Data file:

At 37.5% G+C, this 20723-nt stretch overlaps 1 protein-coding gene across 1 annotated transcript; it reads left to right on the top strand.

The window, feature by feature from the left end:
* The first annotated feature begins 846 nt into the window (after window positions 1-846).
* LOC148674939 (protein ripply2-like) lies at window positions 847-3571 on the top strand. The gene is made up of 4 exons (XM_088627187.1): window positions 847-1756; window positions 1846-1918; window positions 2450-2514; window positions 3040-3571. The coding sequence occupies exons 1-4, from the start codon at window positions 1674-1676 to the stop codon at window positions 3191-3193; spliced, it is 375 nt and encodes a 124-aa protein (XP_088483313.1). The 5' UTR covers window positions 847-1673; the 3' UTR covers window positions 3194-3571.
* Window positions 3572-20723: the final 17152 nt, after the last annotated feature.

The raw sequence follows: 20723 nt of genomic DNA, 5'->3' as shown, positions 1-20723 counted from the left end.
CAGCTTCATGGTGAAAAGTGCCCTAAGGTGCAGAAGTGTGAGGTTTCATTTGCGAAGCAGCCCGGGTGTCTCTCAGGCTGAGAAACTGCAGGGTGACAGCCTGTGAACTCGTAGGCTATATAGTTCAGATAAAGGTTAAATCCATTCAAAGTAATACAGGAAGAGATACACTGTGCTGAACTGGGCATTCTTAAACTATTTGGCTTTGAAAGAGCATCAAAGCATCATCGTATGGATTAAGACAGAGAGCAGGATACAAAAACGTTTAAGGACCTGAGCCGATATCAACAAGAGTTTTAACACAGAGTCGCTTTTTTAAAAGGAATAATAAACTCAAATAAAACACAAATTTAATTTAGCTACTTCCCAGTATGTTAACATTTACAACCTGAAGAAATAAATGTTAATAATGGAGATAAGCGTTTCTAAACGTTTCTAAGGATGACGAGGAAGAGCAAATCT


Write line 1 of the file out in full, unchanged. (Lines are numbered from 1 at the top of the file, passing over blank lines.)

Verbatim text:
At 37.5% G+C, this 20723-nt stretch overlaps 1 protein-coding gene across 1 annotated transcript; it reads left to right on the top strand.